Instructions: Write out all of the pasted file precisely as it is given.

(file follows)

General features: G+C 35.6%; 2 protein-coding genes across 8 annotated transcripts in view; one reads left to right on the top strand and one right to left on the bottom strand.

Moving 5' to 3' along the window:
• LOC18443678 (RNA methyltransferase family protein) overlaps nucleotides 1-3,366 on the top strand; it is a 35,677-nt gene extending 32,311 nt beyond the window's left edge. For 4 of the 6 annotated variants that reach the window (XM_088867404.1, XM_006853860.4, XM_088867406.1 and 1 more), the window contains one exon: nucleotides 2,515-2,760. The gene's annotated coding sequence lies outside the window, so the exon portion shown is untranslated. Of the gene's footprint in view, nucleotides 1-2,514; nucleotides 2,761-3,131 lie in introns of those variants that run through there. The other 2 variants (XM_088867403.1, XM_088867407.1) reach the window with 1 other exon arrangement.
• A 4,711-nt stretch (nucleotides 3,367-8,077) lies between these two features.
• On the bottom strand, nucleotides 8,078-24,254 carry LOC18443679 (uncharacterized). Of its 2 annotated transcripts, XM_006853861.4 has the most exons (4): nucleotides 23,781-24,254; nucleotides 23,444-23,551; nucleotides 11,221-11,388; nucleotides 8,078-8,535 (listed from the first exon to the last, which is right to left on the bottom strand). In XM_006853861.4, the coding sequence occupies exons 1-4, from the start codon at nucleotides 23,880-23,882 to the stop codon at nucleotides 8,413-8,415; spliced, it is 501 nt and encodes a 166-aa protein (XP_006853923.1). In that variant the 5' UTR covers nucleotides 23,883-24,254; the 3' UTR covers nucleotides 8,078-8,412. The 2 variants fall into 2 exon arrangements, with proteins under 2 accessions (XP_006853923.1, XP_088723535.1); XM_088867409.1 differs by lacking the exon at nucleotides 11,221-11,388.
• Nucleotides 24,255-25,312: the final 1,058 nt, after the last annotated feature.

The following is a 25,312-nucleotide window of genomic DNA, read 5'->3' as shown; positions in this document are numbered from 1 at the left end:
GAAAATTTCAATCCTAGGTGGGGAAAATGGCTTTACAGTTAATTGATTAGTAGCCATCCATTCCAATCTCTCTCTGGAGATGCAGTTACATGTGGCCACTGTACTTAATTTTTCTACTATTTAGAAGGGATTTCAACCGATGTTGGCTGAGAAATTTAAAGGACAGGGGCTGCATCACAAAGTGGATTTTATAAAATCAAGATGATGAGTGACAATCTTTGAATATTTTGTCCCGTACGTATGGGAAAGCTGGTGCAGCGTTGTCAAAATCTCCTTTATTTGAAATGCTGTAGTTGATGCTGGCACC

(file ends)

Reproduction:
General features: G+C 35.6%; 2 protein-coding genes across 8 annotated transcripts in view; one reads left to right on the top strand and one right to left on the bottom strand.

Moving 5' to 3' along the window:
• LOC18443678 (RNA methyltransferase family protein) overlaps nucleotides 1-3,366 on the top strand; it is a 35,677-nt gene extending 32,311 nt beyond the window's left edge. For 4 of the 6 annotated variants that reach the window (XM_088867404.1, XM_006853860.4, XM_088867406.1 and 1 more), the window contains one exon: nucleotides 2,515-2,760. The gene's annotated coding sequence lies outside the window, so the exon portion shown is untranslated. Of the gene's footprint in view, nucleotides 1-2,514; nucleotides 2,761-3,131 lie in introns of those variants that run through there. The other 2 variants (XM_088867403.1, XM_088867407.1) reach the window with 1 other exon arrangement.
• A 4,711-nt stretch (nucleotides 3,367-8,077) lies between these two features.
• On the bottom strand, nucleotides 8,078-24,254 carry LOC18443679 (uncharacterized). Of its 2 annotated transcripts, XM_006853861.4 has the most exons (4): nucleotides 23,781-24,254; nucleotides 23,444-23,551; nucleotides 11,221-11,388; nucleotides 8,078-8,535 (listed from the first exon to the last, which is right to left on the bottom strand). In XM_006853861.4, the coding sequence occupies exons 1-4, from the start codon at nucleotides 23,880-23,882 to the stop codon at nucleotides 8,413-8,415; spliced, it is 501 nt and encodes a 166-aa protein (XP_006853923.1). In that variant the 5' UTR covers nucleotides 23,883-24,254; the 3' UTR covers nucleotides 8,078-8,412. The 2 variants fall into 2 exon arrangements, with proteins under 2 accessions (XP_006853923.1, XP_088723535.1); XM_088867409.1 differs by lacking the exon at nucleotides 11,221-11,388.
• Nucleotides 24,255-25,312: the final 1,058 nt, after the last annotated feature.

The following is a 25,312-nucleotide window of genomic DNA, read 5'->3' as shown; positions in this document are numbered from 1 at the left end:
GAAAATTTCAATCCTAGGTGGGGAAAATGGCTTTACAGTTAATTGATTAGTAGCCATCCATTCCAATCTCTCTCTGGAGATGCAGTTACATGTGGCCACTGTACTTAATTTTTCTACTATTTAGAAGGGATTTCAACCGATGTTGGCTGAGAAATTTAAAGGACAGGGGCTGCATCACAAAGTGGATTTTATAAAATCAAGATGATGAGTGACAATCTTTGAATATTTTGTCCCGTACGTATGGGAAAGCTGGTGCAGCGTTGTCAAAATCTCCTTTATTTGAAATGCTGTAGTTGATGCTGGCACC